Mr. Troy is Professor of History at McGill University, and the author, most recently, of
The Reagan Revolution: A Very Short Introduction, (OUP) and
Why Moderates Make the Best Presidents: George Washington to Barack Obama . His other books include: Hillary Rodham Clinton: Polarizing First Lady and Morning in America: How Ronald Reagan Invented the 1980s. He is a member of the advisory board of HNN. His website is giltroy.com. His next book “Moynihan’s Moment: America’s Fight against Zionism as Racism” will be published this fall by Oxford University Press.
On 9/11 Candidates Should Emphasize the American Anti-terror Consensus
On this score, the two candidates – and their parties – pose an interesting contrast. Barack Obama and the Democrats seem to risk forgetting the lessons of 9/11. Democrats barely mentioned terrorism or 9/11 during their convention. Moreover, their disgust with George W. Bush’s policy has soured too many on the entire War against Terror while misleading them that Bush somehow triggered the troubles. Democrats must remember that al Qaida declared war on America during Bill Clinton’s enlightened reign, when America was actively seeking peace in the Middle East.
Republicans, on the other hand, cannot use the continuing threat of terrorism as an excuse to justify ignoring America’s economic, energy, and health crises. It is frustrating to watch as Republicans fail to encourage serious alternatives to oil, considering the estimated $700 billion America pumps annually into many oil-saturated, terrorist-friendly regimes. Welcome steps toward energy independence would change the geopolitical conditions that have financed terrorists.
Much of this debate centers on the tactical divide between relying on hard power versus soft power. Obama Democrats tend to trust soft power; McCaniac Republicans tend to reverse Winston Churchill's maxim, and frequently trust "war, war" over "Jaw, Jaw." Of course, an effective foreign policy requires a deft mix of soft and hard power, trusting diplomacy but being willing and ready to use force if necessary.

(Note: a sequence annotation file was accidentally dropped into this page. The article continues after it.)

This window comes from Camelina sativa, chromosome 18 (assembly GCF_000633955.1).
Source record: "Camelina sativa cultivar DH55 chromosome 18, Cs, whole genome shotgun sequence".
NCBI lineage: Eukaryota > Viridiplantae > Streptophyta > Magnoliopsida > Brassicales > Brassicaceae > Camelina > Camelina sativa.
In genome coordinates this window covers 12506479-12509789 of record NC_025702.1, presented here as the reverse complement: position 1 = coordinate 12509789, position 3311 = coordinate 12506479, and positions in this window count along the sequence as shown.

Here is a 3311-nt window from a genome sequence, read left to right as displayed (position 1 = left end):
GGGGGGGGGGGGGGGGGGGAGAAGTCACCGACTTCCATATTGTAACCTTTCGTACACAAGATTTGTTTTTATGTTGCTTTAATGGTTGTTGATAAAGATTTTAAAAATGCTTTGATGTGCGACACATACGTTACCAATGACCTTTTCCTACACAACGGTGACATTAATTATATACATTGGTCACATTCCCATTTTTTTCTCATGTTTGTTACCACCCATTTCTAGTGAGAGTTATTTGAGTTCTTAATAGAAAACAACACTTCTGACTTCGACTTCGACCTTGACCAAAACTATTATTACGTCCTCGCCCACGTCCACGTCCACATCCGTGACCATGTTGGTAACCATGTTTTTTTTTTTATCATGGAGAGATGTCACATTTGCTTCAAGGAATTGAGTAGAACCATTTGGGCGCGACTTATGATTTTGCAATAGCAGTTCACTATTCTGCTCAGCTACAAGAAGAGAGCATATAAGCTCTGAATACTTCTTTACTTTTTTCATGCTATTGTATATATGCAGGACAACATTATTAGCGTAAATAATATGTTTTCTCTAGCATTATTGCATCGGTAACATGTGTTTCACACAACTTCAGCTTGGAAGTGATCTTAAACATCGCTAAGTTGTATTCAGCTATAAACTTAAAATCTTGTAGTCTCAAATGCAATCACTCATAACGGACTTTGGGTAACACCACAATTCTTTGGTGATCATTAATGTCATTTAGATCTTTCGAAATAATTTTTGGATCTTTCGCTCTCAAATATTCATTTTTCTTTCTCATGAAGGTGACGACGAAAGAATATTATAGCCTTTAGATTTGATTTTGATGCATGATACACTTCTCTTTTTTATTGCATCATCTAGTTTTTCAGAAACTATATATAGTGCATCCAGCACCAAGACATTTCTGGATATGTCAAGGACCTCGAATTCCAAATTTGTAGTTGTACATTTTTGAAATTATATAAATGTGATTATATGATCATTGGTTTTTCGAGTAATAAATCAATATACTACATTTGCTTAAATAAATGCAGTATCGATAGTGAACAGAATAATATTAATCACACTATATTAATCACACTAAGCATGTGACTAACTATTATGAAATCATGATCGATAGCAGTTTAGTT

More broadly, this anniversary should compel both candidates to remember what unites them as Americans – in opposing terror and facing other challenges as well. Political campaigns emphasize the differences between candidates, creating a series of false contrasts. Just because John McCain is passionately anti-terror, Barack Obama is not pro-terror. Just because Barack Obama is in favor of preserving civil liberties even amid the terrorist threat, John McCain is not against civil liberties.
Even amid the presidential campaign tensions, both candidates should make sure to affirm their and their country’s consensus against terror and for civil liberties. Barack Obama should give a speech detailing where he agrees with George W. Bush’s anti-terror strategy – before highlighting the disagreements. John McCain should identify what constitutional limitations he accepts when fighting terrorism – before justifying the emergency measures he feels the war warrants. Such statements would shrink the partisan battlefield, emphasizing the consensus Americans share with their two presumptive nominees in abhorring terror and cherishing the Constitution.